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What Cheney sees as 'absolutely dangerous'

The Pentagon is preparing for a post-war posture, which means spending less. Dick Cheney, despite his lack of credibility on the subject, is outraged.
Former U.S. Vice President Dick Cheney speaks about national security at the American Enterprise Institute in Washington in this file photo from May 21, 2009.
Former U.S. Vice President Dick Cheney speaks about national security at the American Enterprise Institute in Washington in this file photo from May 21, 2009.
The Obama administration announced some fairly important changes to military spending yesterday, which Rachel explained on the show last night. But an hour later, Fox News' Sean Hannity interviewed former Vice President Dick Cheney on the subject, and wouldn't you know it, Cheney isn't pleased.
The former V.P. and former Defense Secretary said the proposed Pentagon cuts are "absolutely dangerous," "radical," and "just devastating." He added, "I've obviously not been a strong supporter of Barack Obama, but this really is over the top. It does enormous long-term damage to our military."
According to the Nexis transcript, Cheney went on to say:

"I think it's a reflection of the basic fundamental belief of this president that -- he always wanted to cut the military. [...] "I think the whole thing is not driven by any change in world circumstances, it's driven by budget considerations. He'd much rather spend the money on food stamps than he would on a strong military or support for our troops."

Cheney's strained relationship with the truth has been a problem for many years, but even by his standards, the former Vice President's harangue was detached from reality last night in some important ways.
Over a decade ago, it was Dick Cheney who helped launch two of the longest wars in U.S. history. He and the Bush administration did so with bogus claims, without a credible plan for success, without even trying to pay for the enormous costs of two invasions, and without broad international support. The disastrous consequences have done lasting harm to the nation and our standing around the world -- making it that much more hilarious when Cheney said Obama has undermined U.S. credibility on the world stage.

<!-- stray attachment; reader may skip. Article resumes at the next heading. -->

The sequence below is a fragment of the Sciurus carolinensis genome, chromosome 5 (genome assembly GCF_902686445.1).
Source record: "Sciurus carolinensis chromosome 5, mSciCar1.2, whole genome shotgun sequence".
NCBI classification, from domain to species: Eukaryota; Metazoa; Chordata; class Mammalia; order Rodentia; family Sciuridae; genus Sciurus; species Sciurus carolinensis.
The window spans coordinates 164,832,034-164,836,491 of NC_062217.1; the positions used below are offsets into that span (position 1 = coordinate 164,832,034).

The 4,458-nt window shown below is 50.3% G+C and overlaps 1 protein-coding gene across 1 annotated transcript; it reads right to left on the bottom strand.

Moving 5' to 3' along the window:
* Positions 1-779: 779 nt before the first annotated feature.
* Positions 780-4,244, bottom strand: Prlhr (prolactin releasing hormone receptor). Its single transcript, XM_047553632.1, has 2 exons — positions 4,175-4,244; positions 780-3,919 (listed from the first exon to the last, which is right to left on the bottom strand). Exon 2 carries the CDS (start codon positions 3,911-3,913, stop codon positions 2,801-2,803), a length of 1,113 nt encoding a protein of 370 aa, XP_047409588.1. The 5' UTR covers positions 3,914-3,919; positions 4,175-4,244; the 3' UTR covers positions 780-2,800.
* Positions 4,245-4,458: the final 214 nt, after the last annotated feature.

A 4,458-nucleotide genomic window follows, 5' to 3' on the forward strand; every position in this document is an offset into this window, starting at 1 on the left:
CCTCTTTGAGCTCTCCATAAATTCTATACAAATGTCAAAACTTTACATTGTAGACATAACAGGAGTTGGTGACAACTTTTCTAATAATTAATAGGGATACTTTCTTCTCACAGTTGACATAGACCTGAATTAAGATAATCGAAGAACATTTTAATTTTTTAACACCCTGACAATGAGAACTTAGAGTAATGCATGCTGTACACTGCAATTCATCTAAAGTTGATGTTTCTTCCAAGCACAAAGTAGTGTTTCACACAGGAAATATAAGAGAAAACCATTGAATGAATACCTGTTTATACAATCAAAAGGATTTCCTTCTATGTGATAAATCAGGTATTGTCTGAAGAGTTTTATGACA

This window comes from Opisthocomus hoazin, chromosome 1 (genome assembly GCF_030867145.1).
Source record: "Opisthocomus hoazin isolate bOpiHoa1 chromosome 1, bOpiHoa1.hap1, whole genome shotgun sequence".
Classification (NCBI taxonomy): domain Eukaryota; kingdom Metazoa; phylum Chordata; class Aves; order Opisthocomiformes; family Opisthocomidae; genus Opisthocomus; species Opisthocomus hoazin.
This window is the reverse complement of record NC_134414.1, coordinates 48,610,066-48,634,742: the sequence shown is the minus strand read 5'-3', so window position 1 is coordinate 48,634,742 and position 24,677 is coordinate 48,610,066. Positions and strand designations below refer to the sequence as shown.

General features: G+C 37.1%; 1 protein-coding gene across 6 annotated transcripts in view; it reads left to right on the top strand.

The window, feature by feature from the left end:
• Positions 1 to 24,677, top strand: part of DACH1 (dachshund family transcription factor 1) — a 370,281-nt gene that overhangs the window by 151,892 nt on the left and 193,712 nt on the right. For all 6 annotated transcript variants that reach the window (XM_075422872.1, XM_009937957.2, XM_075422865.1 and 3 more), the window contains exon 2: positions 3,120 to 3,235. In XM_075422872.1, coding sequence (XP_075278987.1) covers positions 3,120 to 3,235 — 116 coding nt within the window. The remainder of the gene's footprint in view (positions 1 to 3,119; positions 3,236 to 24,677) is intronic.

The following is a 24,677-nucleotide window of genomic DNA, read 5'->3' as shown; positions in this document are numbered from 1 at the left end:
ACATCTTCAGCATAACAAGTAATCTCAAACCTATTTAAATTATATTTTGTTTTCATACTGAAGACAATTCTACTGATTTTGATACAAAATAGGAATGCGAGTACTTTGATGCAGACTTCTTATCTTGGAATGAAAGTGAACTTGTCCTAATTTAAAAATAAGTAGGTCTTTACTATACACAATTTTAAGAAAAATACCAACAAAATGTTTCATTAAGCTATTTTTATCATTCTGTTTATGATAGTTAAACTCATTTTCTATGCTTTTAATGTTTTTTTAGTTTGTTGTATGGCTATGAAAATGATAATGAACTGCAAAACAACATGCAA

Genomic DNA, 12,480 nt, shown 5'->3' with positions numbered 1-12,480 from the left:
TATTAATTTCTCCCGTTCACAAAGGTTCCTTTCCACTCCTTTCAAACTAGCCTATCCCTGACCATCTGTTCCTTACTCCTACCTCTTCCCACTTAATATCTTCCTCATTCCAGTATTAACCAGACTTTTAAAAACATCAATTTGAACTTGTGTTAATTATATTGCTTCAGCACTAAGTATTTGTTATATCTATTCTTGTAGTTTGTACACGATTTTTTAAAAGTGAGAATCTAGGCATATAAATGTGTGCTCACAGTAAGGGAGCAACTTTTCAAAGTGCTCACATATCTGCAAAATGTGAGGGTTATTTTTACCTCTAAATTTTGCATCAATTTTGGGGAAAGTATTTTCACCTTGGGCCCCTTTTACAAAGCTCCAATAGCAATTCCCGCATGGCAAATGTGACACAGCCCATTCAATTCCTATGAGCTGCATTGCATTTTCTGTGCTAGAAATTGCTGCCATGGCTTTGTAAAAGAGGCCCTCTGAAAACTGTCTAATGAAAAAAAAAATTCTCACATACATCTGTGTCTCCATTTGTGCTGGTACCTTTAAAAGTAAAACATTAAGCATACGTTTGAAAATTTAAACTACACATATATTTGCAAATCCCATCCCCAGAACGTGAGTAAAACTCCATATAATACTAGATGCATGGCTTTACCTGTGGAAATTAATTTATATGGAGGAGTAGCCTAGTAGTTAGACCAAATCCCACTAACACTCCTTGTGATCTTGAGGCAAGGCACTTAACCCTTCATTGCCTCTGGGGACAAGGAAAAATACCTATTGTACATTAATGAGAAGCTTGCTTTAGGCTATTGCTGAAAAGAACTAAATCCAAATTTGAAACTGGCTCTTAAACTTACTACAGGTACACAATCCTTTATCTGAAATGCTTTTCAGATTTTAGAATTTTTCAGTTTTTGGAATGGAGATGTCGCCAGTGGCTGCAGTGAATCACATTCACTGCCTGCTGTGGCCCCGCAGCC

It fell to the Obama administration to clean up the messes Bush/Cheney left behind, ending the wars, getting the nation's finances in order, and transitioning the Defense Department to a post-war posture.
For Cheney, who keeps talking despite his profound lack of credibility on the subject, this transition is "dangerous" and "devastating." What he doesn't realize -- or chooses to ignore because the facts are ideologically unsatisfying -- is that the cuts the Obama administration spelled out yesterday still means higher defense spending than the levels required by the sequestration policy demanded by congressional Republicans in 2011. (Under the Obama administration's plan, the U.S. will still spend more on the military than most of the leading world powers combined.)
As Rachel put it on the show last night, "This got headlined today as the Pentagon proposing 'huge new cuts to the military.' What actually happened today is the Pentagon fighting Congress so they don't get cut so much."
As for Cheney's crack about food stamps, I'd just note that (a) using federal resources to feed poor families instead of preparing for yet another war isn't a ridiculous position; and (b) a whole lot of the troops Bush/Cheney sent to war rely on those food stamps to put food on the table.
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